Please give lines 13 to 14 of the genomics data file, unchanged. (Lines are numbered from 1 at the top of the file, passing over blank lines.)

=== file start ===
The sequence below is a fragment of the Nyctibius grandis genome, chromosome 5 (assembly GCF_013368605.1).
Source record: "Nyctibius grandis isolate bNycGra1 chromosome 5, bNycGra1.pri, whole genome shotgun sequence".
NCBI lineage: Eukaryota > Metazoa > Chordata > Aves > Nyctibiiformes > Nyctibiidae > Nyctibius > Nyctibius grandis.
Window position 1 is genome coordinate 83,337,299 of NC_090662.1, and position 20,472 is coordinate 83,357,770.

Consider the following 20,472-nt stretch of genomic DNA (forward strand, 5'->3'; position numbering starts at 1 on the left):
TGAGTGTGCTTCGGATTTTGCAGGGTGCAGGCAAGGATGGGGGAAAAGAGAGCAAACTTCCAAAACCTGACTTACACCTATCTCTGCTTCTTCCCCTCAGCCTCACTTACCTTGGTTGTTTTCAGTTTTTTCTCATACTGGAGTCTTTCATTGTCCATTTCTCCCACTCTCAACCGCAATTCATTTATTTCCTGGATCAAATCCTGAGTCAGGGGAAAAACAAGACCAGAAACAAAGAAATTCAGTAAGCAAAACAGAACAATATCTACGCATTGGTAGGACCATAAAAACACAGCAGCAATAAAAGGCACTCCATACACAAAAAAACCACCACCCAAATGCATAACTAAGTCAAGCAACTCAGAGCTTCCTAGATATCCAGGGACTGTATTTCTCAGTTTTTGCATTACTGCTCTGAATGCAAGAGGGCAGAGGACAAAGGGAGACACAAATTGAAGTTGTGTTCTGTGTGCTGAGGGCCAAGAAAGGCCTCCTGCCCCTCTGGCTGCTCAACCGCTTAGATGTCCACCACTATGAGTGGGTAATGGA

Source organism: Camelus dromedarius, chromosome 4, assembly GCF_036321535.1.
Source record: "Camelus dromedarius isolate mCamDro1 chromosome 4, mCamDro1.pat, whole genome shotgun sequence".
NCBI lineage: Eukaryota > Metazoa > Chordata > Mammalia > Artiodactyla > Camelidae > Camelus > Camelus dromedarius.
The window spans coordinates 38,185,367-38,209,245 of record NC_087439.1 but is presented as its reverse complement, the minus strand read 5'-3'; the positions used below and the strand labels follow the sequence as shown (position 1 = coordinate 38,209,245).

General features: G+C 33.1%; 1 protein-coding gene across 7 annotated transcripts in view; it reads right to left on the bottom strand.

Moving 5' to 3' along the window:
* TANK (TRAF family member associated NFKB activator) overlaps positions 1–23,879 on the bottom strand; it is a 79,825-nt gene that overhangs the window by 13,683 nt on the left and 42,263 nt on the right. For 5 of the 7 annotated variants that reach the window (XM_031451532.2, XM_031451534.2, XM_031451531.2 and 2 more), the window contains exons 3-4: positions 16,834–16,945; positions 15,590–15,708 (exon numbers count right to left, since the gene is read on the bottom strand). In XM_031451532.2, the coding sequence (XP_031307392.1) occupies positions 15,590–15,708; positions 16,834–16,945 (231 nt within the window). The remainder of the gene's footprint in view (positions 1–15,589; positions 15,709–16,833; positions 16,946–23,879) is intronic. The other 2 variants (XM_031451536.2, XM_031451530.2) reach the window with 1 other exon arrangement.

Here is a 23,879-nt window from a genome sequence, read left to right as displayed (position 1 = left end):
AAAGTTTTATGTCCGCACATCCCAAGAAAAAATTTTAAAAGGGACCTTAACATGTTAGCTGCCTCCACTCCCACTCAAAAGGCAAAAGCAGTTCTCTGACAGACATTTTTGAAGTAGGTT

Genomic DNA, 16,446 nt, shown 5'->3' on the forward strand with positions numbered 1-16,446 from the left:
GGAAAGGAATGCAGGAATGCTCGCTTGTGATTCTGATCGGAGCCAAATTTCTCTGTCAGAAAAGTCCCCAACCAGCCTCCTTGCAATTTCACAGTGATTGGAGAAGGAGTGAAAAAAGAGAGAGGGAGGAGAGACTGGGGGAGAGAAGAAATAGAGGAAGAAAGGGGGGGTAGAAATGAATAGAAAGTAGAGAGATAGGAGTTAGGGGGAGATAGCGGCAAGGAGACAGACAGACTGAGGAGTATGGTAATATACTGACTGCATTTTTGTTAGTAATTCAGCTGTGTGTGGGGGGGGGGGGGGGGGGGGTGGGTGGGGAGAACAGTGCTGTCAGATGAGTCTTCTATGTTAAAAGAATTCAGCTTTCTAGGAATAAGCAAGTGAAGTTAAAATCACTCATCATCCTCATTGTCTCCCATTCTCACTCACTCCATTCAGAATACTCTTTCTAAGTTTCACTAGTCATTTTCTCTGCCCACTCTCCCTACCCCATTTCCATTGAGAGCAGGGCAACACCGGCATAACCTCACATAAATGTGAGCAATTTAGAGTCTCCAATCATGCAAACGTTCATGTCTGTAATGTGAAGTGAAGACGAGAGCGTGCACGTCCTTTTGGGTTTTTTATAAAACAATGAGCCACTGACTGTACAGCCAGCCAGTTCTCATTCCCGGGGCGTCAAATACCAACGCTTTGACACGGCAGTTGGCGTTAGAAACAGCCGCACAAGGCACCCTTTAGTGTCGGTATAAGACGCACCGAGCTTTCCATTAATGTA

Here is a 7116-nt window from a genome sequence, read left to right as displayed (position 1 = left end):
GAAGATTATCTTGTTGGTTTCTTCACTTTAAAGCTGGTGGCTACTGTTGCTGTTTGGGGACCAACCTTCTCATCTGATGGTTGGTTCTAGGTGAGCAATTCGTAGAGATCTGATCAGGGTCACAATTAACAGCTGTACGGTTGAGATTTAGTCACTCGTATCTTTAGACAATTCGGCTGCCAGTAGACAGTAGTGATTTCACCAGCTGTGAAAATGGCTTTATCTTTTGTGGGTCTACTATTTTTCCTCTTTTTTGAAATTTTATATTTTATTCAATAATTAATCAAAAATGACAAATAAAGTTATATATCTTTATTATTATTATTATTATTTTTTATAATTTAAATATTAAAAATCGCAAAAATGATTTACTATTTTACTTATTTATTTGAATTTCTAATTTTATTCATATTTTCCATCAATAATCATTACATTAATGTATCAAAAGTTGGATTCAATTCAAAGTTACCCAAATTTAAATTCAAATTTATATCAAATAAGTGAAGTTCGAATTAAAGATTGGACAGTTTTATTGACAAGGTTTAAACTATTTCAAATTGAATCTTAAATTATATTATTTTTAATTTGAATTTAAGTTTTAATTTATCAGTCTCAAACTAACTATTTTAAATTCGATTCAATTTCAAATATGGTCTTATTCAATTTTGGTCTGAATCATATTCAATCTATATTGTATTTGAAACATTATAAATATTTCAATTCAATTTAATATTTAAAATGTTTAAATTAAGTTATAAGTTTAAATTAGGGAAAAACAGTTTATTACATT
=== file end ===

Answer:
* TANK (TRAF family member associated NFKB activator) overlaps positions 1–23,879 on the bottom strand; it is a 79,825-nt gene that overhangs the window by 13,683 nt on the left and 42,263 nt on the right. For 5 of the 7 annotated variants that reach the window (XM_031451532.2, XM_031451534.2, XM_031451531.2 and 2 more), the window contains exons 3-4: positions 16,834–16,945; positions 15,590–15,708 (exon numbers count right to left, since the gene is read on the bottom strand). In XM_031451532.2, the coding sequence (XP_031307392.1) occupies positions 15,590–15,708; positions 16,834–16,945 (231 nt within the window). The remainder of the gene's footprint in view (positions 1–15,589; positions 15,709–16,833; positions 16,946–23,879) is intronic. The other 2 variants (XM_031451536.2, XM_031451530.2) reach the window with 1 other exon arrangement.

Here is a 23,879-nt window from a genome sequence, read left to right as displayed (position 1 = left end):